Early Peek at Speaker Submissions for Enterprise 2.0 Boston 2010
November 19, 2009 1 Comment
The Enterprise 2.0 Conference Boston Call for Papers has been open for a little over a week now. While the final number of speaker proposals will number in the hundreds (450+ for SF 2009), the initial 29 submissions are a rich vein of current thinking about Enterprise 2.0.
As you can see in the tag cloud from the site, the top tags so far for the proposed sessions are:
- technology adoption
- social media
- best practices
- knowledge management
- getting started
- business case
Technology is the top tag. There’s no denying that technology enables Enterprise 2.0. Adoption is running strong so far. Which is a pretty fair characterization of a key issue in the field. Social media comes on strong. There are plenty of conferences devoted to that topic, and here even a conference primarily addressing to internal collaboration has its share.
A Few of the Proposals
Based on page views, here are the five most popular submissions early on:
Three Keys to a Successful SharePoint Deployment (Rich Blank):
There are 3 keys to deploying SharePoint successfully for a large enterprise: Platform, Governance, and Marketing. The first part involves a stable, available, easily accessible, secure, well performing global technology platform. If users can’t access the environment, they won’t trust it or won’t use it. Next is governance – all things related to the overall project as well as the operational and support involved. Finally there is marketing — you need to market the application to end users, provide quick introductions to get them started, best practices, conduct demos that demonstrate business value, create proof of concepts, and show people what’s possible. You shouldn’t have to provide formal training if you market the application right. Each of these 3 are not mutually exclusive — you can’t have marketing without the platform and good governance.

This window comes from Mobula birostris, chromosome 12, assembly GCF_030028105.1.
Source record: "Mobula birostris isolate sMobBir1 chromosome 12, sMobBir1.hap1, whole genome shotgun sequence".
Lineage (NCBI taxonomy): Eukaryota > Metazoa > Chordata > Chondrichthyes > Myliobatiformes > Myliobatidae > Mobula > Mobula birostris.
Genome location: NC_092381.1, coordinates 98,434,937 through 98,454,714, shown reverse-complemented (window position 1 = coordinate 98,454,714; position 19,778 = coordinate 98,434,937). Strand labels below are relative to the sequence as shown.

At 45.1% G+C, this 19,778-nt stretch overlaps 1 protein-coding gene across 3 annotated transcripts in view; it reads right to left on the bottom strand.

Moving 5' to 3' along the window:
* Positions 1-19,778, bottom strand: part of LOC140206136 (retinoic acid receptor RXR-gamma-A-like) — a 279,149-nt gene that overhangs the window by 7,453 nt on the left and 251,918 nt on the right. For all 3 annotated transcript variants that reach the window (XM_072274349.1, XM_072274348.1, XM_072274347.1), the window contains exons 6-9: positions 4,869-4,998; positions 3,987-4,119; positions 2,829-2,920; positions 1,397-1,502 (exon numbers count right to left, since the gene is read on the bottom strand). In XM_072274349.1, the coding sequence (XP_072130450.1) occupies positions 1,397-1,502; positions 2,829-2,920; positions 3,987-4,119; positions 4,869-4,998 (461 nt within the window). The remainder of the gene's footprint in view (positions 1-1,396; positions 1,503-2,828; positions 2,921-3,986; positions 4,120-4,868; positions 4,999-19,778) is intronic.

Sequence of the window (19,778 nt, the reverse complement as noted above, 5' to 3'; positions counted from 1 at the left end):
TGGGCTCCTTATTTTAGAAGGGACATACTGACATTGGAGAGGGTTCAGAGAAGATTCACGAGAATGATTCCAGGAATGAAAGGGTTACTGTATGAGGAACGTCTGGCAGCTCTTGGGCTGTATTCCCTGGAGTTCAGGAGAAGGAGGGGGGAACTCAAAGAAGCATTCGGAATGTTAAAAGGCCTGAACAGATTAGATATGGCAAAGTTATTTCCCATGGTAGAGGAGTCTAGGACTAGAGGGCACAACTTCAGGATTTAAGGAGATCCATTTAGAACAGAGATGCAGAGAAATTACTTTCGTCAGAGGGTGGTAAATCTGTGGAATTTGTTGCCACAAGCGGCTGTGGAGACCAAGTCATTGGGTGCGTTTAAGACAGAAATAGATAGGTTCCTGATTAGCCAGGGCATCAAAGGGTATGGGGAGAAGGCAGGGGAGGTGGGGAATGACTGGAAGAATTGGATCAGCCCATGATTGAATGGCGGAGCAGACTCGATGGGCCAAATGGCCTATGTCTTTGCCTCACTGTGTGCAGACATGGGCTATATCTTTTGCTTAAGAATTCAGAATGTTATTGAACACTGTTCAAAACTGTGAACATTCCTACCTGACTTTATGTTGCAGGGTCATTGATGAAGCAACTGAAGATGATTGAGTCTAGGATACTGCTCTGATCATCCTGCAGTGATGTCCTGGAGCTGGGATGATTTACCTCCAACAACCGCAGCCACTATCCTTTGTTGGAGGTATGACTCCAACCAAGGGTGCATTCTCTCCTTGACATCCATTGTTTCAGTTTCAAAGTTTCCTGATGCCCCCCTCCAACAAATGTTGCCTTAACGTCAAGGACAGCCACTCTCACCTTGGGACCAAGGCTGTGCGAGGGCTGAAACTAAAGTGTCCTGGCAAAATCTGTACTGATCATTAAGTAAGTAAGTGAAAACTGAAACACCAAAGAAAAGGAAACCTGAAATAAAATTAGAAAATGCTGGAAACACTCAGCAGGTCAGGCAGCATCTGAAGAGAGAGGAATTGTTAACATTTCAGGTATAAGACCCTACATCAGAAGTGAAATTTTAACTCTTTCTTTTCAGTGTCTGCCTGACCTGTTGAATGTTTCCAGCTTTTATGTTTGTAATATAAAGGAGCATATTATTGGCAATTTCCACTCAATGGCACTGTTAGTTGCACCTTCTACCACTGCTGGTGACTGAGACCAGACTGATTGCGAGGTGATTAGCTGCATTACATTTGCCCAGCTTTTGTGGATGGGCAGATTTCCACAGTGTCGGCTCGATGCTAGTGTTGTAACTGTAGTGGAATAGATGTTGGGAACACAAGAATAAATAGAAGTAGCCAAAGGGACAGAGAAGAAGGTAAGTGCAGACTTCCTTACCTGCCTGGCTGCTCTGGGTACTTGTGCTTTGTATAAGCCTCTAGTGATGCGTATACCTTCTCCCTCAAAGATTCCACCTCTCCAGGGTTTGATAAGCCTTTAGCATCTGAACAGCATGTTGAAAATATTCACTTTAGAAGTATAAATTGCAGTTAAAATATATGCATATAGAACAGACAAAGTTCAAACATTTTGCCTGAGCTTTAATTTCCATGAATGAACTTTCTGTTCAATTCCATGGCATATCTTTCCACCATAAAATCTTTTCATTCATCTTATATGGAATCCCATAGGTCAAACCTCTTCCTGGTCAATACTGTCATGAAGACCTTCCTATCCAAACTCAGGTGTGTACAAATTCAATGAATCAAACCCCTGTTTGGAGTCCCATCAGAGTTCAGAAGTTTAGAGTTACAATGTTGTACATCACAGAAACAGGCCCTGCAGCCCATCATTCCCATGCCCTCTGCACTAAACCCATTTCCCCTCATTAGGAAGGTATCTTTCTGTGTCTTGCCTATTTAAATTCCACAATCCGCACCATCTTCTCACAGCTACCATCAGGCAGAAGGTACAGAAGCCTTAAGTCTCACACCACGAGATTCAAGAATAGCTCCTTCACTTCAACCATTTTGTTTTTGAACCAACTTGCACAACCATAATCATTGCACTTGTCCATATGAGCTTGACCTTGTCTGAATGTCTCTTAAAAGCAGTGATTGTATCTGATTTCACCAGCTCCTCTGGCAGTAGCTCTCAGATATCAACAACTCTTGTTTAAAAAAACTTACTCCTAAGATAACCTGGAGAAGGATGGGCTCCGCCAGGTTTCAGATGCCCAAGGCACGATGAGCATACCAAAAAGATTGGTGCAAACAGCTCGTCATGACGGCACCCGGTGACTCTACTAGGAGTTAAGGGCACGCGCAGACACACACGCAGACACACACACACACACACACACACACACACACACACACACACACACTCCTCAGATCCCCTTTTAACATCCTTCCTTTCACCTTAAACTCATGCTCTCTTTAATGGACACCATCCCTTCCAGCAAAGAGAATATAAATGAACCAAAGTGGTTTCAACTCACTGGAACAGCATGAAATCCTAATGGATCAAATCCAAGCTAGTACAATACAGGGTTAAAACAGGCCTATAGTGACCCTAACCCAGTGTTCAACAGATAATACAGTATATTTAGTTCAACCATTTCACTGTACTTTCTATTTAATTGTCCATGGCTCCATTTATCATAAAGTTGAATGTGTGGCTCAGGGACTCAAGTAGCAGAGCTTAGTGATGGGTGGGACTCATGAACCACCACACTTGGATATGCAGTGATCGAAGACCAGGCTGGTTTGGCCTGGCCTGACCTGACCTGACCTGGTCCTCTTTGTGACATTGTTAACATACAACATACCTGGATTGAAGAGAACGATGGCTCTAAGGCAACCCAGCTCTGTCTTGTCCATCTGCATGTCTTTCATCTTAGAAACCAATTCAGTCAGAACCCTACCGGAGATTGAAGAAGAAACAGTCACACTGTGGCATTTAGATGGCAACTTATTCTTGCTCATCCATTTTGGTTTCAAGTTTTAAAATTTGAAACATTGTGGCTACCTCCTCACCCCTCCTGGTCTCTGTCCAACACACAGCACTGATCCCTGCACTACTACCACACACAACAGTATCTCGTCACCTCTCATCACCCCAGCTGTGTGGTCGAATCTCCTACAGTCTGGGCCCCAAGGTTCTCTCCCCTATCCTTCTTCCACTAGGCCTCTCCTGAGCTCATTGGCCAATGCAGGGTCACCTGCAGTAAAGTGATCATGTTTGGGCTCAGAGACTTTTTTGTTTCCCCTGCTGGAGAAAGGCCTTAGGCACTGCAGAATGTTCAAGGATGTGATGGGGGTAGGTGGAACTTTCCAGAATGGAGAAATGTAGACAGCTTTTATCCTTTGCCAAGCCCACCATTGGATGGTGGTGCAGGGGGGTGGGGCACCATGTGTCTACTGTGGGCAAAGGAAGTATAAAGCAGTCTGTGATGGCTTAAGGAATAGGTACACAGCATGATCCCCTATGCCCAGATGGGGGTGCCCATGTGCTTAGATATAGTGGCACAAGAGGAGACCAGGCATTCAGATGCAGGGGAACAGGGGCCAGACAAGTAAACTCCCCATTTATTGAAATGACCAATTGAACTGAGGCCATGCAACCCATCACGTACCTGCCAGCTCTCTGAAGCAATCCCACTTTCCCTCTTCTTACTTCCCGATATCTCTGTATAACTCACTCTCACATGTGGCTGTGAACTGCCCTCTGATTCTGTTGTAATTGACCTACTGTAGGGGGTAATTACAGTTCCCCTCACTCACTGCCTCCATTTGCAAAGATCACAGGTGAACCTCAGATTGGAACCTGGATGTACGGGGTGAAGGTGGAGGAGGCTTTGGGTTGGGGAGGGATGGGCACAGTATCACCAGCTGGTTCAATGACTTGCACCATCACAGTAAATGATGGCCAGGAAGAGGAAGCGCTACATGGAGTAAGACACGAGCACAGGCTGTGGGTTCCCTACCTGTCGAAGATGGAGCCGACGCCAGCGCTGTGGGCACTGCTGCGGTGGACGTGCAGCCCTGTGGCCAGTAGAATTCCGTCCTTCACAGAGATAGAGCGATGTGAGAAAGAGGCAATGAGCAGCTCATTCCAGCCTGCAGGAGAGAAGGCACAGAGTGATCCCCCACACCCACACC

Driving Adoption is anti-2.0 (Paula Thornton):
There’s way too much 1.0-thinking being applied to the 2.0 era. “Driving adoption” is the antithesis of the fundamental premises of 2.0. Starting with 2.0 axioms is critical to guide any 2.0 initiative.
Connecting the Dots to Competitive Advantage (Jon Ingham):
Enterprise 2.0 can increase efficiencies and help meet business objectives but it can also generate competitive advantage. To create higher levels of value, the use of social technologies needs to be linked to other organizational enablers, eg HR practices, OD interventions, facilities design etc. This session will show how.
Lessons from Religion about Evangelizing Enterprise 2.0 (Gil Yehuda):
The E2.0 marketplace has evangelists, non-believers, and faith-based ROI models. But the workplace is modeled after the hierarchy of government and the meritocracy of the marketplace. Wherein lies community? As it turns out, religion can teach us about the nature of community in context of preparing the workplace for E2.0.
Moving Beyond Email — Barriers to Knowledge Management (James Rosen):
Email is fast, free, and easy to use, but it has many limitations, especially in an enterprise context. Yet many employees, especially baby-boomers, rely on it nearly exclusively. This talk examines the use cases for which email is the wrong tool, and how to move to better ones.
That’s just a few of them, check ’em all out. And be ready to vote come January 2010.